WINFIELD | The nearly yearlong saga of the malfunctioning sanitary sewer lift station shared by Deer Creek Estates and Wyndance subdivisions and the moratorium on building and occupancy permits in both subdivisions is nearing an end.
Last week, the Town Council voted 5-0 to sign a three-party agreement that will give Winfield ownership of the Deer Creek sewer lift station that serves all homes in both subdivisions. It’s an agreement that’s been under negotiation since April.
Dave Van Dyke, owner of Precision Homes Inc. of Highland, is another party to the agreement. He developed Wyndance and Deer Creek Estates as Deer Creek Investors LLC and Deer Creek Development LLC.
The third party to the agreement Ken Thieneman, who with his wife, Shannon, also developed Wyndance and built homes in the subdivision as Thieneman Homes Inc.
Thieneman Construction, a Merrillville-based company Ken Thieneman owns, did the sewer work in the Wyndance subdivision. He is former president of the Winfield Town Council and former president of the Winfield Sewer Board.
In March, the Town Council unanimously voted to cease issuance of both building and occupancy permits in the two subdivisions. That’s because the sanitary sewer system and sewage lift station privately owned and operated by Van Dyke weren’t built according to the plans submitted to the town. According to the agreement, the facilities "were not in accordance with the plans for the sanitary sewer facilities," it states.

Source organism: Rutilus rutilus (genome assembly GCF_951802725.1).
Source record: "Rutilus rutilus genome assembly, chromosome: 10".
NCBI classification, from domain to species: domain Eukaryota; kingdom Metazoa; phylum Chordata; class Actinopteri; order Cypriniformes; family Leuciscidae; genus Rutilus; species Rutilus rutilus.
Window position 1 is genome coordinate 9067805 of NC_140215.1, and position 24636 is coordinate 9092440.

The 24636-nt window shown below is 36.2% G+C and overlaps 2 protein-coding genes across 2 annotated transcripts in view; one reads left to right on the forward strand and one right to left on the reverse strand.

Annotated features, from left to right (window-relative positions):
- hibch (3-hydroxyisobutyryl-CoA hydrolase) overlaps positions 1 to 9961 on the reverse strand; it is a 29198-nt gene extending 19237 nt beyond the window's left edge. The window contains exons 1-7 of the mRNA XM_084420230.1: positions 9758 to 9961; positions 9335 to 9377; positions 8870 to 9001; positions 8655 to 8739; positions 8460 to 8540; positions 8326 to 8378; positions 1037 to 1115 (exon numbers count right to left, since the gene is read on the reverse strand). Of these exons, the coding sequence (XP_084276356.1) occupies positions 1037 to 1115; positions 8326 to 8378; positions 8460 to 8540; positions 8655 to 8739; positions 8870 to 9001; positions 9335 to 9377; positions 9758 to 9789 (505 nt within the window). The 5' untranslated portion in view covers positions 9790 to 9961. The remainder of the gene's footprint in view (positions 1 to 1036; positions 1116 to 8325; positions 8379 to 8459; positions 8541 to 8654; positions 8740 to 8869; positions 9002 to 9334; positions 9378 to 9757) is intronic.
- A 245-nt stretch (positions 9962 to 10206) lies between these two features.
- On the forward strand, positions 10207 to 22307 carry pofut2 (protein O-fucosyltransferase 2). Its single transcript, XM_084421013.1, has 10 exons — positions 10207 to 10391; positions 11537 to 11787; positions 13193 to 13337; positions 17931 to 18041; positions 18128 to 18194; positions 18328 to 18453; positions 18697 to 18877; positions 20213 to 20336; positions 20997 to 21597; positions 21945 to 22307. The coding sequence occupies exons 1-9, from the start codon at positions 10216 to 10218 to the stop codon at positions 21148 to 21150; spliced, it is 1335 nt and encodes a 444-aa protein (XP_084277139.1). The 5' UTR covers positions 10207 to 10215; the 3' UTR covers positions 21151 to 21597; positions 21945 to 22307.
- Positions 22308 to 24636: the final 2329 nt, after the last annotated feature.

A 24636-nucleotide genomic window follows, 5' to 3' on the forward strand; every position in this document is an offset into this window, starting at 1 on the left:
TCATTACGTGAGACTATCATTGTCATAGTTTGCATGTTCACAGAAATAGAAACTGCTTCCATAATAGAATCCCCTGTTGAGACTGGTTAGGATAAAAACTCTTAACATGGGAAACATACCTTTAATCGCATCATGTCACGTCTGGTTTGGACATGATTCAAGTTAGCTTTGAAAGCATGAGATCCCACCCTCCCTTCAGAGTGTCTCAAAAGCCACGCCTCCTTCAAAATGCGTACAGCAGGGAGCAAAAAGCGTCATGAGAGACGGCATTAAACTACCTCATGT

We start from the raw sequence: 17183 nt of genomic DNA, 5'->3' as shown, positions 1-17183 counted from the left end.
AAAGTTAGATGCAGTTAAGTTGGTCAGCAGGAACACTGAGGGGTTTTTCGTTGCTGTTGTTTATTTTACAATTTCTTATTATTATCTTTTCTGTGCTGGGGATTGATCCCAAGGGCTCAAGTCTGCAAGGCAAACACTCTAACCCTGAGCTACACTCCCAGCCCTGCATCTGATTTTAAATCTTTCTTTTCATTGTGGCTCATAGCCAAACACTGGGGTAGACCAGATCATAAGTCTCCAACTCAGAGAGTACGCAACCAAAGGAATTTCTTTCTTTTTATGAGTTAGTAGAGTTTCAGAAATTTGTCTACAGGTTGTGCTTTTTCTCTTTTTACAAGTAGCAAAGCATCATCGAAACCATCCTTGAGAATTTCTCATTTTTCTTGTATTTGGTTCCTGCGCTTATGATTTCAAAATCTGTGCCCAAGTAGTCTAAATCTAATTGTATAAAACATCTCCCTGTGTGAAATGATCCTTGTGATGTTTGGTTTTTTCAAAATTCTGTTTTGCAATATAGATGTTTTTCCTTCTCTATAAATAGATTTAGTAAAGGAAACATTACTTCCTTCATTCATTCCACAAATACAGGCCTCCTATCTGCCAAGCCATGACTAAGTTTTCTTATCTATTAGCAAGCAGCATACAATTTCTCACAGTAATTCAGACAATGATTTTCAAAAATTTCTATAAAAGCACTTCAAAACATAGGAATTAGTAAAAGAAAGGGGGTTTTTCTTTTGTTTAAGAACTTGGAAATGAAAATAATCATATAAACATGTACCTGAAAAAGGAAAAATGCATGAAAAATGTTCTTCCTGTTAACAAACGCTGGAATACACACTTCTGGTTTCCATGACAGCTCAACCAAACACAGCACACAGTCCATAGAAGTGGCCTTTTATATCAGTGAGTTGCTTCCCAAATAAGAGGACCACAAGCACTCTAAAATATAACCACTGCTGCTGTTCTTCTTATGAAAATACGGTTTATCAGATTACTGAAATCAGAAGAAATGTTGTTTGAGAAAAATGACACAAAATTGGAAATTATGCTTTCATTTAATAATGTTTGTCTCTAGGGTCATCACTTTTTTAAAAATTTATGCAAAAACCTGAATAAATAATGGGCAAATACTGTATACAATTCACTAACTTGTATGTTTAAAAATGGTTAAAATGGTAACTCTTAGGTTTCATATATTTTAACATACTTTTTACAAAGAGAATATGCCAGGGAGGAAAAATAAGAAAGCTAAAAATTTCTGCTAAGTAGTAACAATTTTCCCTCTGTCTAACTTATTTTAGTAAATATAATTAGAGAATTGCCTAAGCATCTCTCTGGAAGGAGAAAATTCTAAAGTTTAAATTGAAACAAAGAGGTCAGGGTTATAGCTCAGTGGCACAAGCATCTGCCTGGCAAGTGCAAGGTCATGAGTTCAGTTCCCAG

Before the moratorium, the villa homes in Wyndance built by Thieneman were listed as starting at more than $180,000. Single-family homes started at more than $260,000. Homes in Deer Creek Estates ranged from $280,000 to more than $800,000.
The agreement hammered out by lawyers for all parties calls for Van Dyke to transfer all ownership and title to the lift station and sanitary sewer facilities as well as easements.
In return, Winfield will pay Van Dyke $62,000 for transferring ownership. The transfer price will be paid from the Wyndance performance bonds that were previously called by the town. The funds from those bonds also will be used to bring the lift station up to code.
In addition, the moratorium on building and occupancy permits will be lifted as part of the agreement.
Emergency measures have been needed to prevent raw sewage from entering Deer Creek and making its way into Lake Michigan if the lift station failed. However, the repairs couldn’t be done until the town owned the facility.
On Dec. 3, the Winfield Sewer Board approved those emergency repairs, which can be done when the transfer of ownership is completed.
At that meeting, Town Councilman Don Samburg told the Sewer Board that the Deer Creek sanitary lift station has only one functioning pump and no backup generator.
Samburg has taken responsibility for analyzing the town’s entire sanitary sewer system.